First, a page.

The ships will replace older ships and be used in the intra-Asia trade by Sealand, which operates feeder ships for Maersk.
Maersk said it will charter 13 new feeder containerships for use in the intra-Asia trade to replace older vessels.
Peter Lund, vice president, head of chartering for A.P. Møller – Maersk said in a statement, “As stated in our 2018 annual report, continued capex discipline remains a key focus area for Maersk. We will make no new orders of large vessels before 2020, at the earliest, and we reiterate our target to keep fleet capacity around 4 million TEU in 2019.”
But he said as a global operator of more than 700 vessels, “Maersk is continuously reviewing the fleet composition to ensure it matches current and future operational requirements. This includes reviews and evaluation of the opportunities to charter, purchase or sell vessels, as well as limited ordering of newbuildings in select vessel segments.”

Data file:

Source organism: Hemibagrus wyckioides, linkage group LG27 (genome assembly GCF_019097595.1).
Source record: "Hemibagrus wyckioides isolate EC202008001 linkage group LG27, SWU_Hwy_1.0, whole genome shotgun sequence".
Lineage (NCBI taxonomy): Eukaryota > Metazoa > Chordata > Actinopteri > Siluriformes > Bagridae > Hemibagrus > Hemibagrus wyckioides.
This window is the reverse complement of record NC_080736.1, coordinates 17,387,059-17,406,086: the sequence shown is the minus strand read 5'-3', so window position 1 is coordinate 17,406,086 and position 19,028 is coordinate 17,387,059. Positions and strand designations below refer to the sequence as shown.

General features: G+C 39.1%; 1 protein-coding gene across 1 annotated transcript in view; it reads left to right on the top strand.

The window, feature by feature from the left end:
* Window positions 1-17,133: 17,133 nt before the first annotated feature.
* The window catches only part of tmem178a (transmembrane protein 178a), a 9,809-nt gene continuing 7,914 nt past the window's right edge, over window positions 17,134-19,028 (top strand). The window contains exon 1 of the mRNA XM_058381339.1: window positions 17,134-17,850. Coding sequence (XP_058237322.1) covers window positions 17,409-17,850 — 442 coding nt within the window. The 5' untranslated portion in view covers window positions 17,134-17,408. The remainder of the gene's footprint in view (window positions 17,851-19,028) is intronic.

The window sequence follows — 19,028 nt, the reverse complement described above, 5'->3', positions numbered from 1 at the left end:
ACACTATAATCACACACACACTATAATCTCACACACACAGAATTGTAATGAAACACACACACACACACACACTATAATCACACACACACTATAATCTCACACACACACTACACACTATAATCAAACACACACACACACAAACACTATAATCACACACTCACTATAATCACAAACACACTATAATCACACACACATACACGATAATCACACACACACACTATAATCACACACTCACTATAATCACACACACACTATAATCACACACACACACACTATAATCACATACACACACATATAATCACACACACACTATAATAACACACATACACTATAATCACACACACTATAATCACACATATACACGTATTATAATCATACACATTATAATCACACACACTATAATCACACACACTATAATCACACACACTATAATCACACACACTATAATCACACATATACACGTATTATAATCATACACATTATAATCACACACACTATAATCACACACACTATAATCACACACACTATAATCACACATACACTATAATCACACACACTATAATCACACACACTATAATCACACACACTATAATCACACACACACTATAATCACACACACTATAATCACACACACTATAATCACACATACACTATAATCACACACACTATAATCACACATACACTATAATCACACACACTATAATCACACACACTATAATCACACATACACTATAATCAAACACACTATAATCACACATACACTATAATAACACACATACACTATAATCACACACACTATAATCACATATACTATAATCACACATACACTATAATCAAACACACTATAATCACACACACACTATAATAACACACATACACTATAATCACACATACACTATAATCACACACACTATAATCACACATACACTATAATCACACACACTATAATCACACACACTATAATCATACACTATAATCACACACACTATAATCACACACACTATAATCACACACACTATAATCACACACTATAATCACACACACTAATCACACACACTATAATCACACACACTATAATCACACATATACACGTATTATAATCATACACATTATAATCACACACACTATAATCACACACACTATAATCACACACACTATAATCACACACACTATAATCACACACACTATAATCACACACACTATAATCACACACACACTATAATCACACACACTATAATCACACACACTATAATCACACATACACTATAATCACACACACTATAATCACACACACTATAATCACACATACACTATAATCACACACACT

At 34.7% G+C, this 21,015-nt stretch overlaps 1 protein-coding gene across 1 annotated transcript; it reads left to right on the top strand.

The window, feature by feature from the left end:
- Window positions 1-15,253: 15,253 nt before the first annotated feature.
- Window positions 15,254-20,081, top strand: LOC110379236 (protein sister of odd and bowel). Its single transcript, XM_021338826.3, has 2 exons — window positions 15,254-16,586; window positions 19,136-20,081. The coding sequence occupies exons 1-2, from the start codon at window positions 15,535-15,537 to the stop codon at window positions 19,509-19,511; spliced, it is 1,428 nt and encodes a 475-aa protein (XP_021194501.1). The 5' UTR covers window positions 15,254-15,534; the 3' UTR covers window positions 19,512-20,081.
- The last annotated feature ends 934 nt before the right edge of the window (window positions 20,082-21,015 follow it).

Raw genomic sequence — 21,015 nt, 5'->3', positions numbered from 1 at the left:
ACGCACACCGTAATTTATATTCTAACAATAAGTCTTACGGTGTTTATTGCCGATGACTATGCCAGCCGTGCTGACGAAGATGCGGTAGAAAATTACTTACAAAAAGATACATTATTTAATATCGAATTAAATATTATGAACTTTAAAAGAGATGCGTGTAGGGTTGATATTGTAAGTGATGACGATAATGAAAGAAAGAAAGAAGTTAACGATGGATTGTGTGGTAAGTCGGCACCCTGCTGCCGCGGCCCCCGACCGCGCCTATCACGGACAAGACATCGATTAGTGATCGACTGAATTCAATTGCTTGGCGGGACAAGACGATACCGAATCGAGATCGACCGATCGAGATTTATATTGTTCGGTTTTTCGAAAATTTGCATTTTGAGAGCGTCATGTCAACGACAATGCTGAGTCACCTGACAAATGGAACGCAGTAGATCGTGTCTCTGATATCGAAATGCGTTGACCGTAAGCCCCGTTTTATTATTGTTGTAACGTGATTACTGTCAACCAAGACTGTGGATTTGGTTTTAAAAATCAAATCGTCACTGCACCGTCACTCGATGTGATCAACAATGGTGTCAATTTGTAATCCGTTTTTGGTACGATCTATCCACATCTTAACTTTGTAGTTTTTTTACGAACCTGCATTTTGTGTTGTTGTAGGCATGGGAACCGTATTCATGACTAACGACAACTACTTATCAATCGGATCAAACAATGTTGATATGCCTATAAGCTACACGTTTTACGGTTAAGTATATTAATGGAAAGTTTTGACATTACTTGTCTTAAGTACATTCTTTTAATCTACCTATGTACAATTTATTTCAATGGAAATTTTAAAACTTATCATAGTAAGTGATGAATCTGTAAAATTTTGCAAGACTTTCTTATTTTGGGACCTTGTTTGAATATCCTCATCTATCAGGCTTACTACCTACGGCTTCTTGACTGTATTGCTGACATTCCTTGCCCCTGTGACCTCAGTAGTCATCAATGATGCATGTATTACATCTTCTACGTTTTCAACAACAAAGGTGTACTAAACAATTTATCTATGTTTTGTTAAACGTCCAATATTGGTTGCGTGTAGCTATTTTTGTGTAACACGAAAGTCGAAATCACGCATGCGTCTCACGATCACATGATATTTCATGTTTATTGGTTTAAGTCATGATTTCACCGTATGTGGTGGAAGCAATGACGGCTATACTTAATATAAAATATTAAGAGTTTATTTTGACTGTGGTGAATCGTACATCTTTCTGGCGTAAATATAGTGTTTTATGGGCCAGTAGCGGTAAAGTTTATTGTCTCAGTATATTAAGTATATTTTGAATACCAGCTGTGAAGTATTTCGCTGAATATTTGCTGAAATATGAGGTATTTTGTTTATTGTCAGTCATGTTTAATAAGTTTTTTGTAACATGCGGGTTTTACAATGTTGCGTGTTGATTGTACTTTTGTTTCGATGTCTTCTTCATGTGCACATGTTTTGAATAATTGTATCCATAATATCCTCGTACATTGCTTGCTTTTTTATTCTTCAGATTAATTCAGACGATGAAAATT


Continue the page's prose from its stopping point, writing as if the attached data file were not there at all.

As a result, he said the company has agreed to charter 13 new 2,200-TEU ships that will be “owned and fully financed by third-party vessel leasing companies. Our fleet currently has around 250 vessels in the segment below 3,000 TEU capacity — including more than 20 owned vessels aged around 20 years.”
Maersk did not identify the company from which it will charter the ships.
The new ships will replace vessels that are both owned and chartered by Maersk and are “designed and optimized for operational profiles, for which optimal vessels are not available in the market. Upon delivery, they will operate in Sealand’s intra Asia-network” and replace ships reaching the end of their lifetime in the next few years.
Lund said five of the ships will be built at the Jiangnan shipyard in China, five will be built at the Imabari shipyard in Japan and three will be built at the Zhoushan Changhong shipyard in China. The Imabari and Jiangnan ships are expected to be delivered in the first half of 2021, and the Zhoushan Changhong ships are expected to be delivered in the fourth quarter of 2020 and first half of 2021.